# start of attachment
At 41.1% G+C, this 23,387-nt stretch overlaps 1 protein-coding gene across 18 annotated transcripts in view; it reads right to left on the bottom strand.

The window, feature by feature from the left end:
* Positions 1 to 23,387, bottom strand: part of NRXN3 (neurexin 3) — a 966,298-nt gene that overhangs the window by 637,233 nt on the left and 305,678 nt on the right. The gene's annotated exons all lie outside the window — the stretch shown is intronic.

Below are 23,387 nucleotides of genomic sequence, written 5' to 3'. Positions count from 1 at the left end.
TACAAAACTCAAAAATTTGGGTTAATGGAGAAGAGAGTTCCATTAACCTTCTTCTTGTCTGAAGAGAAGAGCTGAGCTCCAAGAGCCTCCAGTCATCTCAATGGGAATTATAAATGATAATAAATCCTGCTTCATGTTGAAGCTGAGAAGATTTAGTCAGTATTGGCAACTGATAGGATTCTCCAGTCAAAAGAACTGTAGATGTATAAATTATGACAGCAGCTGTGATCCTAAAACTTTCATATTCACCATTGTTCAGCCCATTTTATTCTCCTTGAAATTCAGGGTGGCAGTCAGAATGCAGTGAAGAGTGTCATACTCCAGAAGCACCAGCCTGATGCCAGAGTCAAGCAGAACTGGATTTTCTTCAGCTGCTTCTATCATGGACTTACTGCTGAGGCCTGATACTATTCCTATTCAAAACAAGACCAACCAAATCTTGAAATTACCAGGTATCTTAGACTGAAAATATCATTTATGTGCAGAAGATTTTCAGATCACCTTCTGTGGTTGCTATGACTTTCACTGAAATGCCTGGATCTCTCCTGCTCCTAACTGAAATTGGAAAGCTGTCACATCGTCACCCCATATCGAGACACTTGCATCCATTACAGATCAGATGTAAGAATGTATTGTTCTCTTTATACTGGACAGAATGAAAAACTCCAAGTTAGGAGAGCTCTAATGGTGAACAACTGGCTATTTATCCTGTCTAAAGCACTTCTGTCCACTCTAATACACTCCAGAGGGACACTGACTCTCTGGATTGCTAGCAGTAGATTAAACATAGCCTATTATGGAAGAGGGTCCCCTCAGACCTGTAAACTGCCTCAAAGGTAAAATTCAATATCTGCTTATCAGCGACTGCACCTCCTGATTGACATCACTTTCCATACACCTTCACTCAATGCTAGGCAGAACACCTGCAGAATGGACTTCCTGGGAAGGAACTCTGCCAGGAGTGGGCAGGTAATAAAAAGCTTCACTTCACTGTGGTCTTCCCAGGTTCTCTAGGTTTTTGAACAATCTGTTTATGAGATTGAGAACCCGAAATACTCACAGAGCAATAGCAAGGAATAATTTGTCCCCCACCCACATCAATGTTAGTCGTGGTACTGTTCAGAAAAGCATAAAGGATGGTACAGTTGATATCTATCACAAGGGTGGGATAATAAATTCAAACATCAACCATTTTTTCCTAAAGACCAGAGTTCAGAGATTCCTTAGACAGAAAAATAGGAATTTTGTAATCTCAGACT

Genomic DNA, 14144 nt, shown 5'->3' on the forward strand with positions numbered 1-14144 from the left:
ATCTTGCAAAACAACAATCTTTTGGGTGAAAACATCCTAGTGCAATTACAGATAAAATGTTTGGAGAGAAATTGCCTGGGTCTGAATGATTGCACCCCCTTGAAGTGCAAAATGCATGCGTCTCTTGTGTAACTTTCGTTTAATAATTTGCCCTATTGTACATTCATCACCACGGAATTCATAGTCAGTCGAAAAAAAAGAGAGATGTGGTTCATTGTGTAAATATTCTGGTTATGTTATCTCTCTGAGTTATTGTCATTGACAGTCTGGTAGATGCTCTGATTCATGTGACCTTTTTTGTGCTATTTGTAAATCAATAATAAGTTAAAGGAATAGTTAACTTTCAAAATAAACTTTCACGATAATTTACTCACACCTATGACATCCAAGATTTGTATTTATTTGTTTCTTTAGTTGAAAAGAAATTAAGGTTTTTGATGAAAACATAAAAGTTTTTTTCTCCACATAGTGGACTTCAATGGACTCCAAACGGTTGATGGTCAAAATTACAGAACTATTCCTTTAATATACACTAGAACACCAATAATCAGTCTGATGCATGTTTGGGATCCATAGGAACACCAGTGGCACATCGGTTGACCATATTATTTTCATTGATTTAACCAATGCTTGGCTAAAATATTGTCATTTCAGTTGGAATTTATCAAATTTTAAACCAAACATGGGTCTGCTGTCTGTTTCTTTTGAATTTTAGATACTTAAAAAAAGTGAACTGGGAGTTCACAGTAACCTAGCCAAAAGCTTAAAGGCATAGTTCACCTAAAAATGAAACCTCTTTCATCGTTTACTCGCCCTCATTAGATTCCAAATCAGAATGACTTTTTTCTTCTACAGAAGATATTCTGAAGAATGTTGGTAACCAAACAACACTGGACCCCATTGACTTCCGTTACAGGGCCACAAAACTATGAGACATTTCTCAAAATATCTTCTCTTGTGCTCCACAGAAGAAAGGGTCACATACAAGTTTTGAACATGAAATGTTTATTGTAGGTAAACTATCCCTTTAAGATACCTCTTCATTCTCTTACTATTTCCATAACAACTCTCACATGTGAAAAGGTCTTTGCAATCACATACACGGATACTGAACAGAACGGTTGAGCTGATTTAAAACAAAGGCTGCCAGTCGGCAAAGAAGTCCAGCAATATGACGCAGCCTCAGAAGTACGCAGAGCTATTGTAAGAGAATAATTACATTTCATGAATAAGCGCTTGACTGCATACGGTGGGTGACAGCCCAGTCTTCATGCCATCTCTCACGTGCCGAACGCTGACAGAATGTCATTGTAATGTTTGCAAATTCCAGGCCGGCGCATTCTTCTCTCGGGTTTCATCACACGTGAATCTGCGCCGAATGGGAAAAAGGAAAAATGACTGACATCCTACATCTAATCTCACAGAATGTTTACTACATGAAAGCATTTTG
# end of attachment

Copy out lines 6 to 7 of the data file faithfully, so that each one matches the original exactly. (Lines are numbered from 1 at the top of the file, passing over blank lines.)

Genomic DNA, 14144 nt, shown 5'->3' on the forward strand with positions numbered 1-14144 from the left:
ATCTTGCAAAACAACAATCTTTTGGGTGAAAACATCCTAGTGCAATTACAGATAAAATGTTTGGAGAGAAATTGCCTGGGTCTGAATGATTGCACCCCCTTGAAGTGCAAAATGCATGCGTCTCTTGTGTAACTTTCGTTTAATAATTTGCCCTATTGTACATTCATCACCACGGAATTCATAGTCAGTCGAAAAAAAAGAGAGATGTGGTTCATTGTGTAAATATTCTGGTTATGTTATCTCTCTGAGTTATTGTCATTGACAGTCTGGTAGATGCTCTGATTCATGTGACCTTTTTTGTGCTATTTGTAAATCAATAATAAGTTAAAGGAATAGTTAACTTTCAAAATAAACTTTCACGATAATTTACTCACACCTATGACATCCAAGATTTGTATTTATTTGTTTCTTTAGTTGAAAAGAAATTAAGGTTTTTGATGAAAACATAAAAGTTTTTTTCTCCACATAGTGGACTTCAATGGACTCCAAACGGTTGATGGTCAAAATTACAGAACTATTCCTTTAATATACACTAGAACACCAATAATCAGTCTGATGCATGTTTGGGATCCATAGGAACACCAGTGGCACATCGGTTGACCATATTATTTTCATTGATTTAACCAATGCTTGGCTAAAATATTGTCATTTCAGTTGGAATTTATCAAATTTTAAACCAAACATGGGTCTGCTGTCTGTTTCTTTTGAATTTTAGATACTTAAAAAAAGTGAACTGGGAGTTCACAGTAACCTAGCCAAAAGCTTAAAGGCATAGTTCACCTAAAAATGAAACCTCTTTCATCGTTTACTCGCCCTCATTAGATTCCAAATCAGAATGACTTTTTTCTTCTACAGAAGATATTCTGAAGAATGTTGGTAACCAAACAACACTGGACCCCATTGACTTCCGTTACAGGGCCACAAAACTATGAGACATTTCTCAAAATATCTTCTCTTGTGCTCCACAGAAGAAAGGGTCACATACAAGTTTTGAACATGAAATGTTTATTGTAGGTAAACTATCCCTTTAAGATACCTCTTCATTCTCTTACTATTTCCATAACAACTCTCACATGTGAAAAGGTCTTTGCAATCACATACACGGATACTGAACAGAACGGTTGAGCTGATTTAAAACAAAGGCTGCCAGTCGGCAAAGAAGTCCAGCAATATGACGCAGCCTCAGAAGTACGCAGAGCTATTGTAAGAGAATAATTACATTTCATGAATAAGCGCTTGACTGCATACGGTGGGTGACAGCCCAGTCTTCATGCCATCTCTCACGTGCCGAACGCTGACAGAATGTCATTGTAATGTTTGCAAATTCCAGGCCGGCGCATTCTTCTCTCGGGTTTCATCACACGTGAATCTGCGCCGAATGGGAAAAAGGAAAAATGACTGACATCCTACATCTAATCTCACAGAATGTTTACTACATGAAAGCATTTTG